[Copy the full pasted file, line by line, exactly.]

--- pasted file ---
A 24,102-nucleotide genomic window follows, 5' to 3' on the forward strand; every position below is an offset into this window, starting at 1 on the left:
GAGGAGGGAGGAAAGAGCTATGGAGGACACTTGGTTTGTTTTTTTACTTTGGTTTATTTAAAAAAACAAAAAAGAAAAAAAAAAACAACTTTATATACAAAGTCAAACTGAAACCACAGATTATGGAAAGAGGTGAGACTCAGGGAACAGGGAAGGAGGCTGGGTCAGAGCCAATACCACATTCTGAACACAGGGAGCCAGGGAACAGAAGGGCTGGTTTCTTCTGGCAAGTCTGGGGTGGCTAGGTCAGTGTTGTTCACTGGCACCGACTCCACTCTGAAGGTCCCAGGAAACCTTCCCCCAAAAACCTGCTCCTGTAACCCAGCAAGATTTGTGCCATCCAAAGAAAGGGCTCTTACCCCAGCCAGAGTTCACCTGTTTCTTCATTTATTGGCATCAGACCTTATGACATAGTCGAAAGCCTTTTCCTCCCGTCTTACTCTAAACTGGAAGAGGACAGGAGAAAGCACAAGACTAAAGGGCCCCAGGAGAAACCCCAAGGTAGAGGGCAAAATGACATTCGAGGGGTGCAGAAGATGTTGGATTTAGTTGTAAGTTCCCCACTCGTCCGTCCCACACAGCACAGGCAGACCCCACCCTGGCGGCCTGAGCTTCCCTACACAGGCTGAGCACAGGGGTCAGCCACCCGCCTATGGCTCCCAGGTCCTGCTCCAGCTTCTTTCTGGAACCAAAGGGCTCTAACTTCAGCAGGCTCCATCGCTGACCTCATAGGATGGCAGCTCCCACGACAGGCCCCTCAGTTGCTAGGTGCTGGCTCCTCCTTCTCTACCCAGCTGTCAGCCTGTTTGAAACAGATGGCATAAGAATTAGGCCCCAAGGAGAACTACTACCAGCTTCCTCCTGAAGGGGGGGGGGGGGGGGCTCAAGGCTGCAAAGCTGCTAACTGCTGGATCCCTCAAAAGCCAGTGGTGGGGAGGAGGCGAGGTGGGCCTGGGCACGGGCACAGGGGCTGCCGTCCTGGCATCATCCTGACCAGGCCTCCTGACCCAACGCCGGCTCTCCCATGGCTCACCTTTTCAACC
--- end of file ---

A 24,102-nucleotide genomic window follows, 5' to 3' on the forward strand; every position below is an offset into this window, starting at 1 on the left:
GAGGAGGGAGGAAAGAGCTATGGAGGACACTTGGTTTGTTTTTTTACTTTGGTTTATTTAAAAAAACAAAAAAGAAAAAAAAAAACAACTTTATATACAAAGTCAAACTGAAACCACAGATTATGGAAAGAGGTGAGACTCAGGGAACAGGGAAGGAGGCTGGGTCAGAGCCAATACCACATTCTGAACACAGGGAGCCAGGGAACAGAAGGGCTGGTTTCTTCTGGCAAGTCTGGGGTGGCTAGGTCAGTGTTGTTCACTGGCACCGACTCCACTCTGAAGGTCCCAGGAAACCTTCCCCCAAAAACCTGCTCCTGTAACCCAGCAAGATTTGTGCCATCCAAAGAAAGGGCTCTTACCCCAGCCAGAGTTCACCTGTTTCTTCATTTATTGGCATCAGACCTTATGACATAGTCGAAAGCCTTTTCCTCCCGTCTTACTCTAAACTGGAAGAGGACAGGAGAAAGCACAAGACTAAAGGGCCCCAGGAGAAACCCCAAGGTAGAGGGCAAAATGACATTCGAGGGGTGCAGAAGATGTTGGATTTAGTTGTAAGTTCCCCACTCGTCCGTCCCACACAGCACAGGCAGACCCCACCCTGGCGGCCTGAGCTTCCCTACACAGGCTGAGCACAGGGGTCAGCCACCCGCCTATGGCTCCCAGGTCCTGCTCCAGCTTCTTTCTGGAACCAAAGGGCTCTAACTTCAGCAGGCTCCATCGCTGACCTCATAGGATGGCAGCTCCCACGACAGGCCCCTCAGTTGCTAGGTGCTGGCTCCTCCTTCTCTACCCAGCTGTCAGCCTGTTTGAAACAGATGGCATAAGAATTAGGCCCCAAGGAGAACTACTACCAGCTTCCTCCTGAAGGGGGGGGGGGGGGGGCTCAAGGCTGCAAAGCTGCTAACTGCTGGATCCCTCAAAAGCCAGTGGTGGGGAGGAGGCGAGGTGGGCCTGGGCACGGGCACAGGGGCTGCCGTCCTGGCATCATCCTGACCAGGCCTCCTGACCCAACGCCGGCTCTCCCATGGCTCACCTTTTCAACC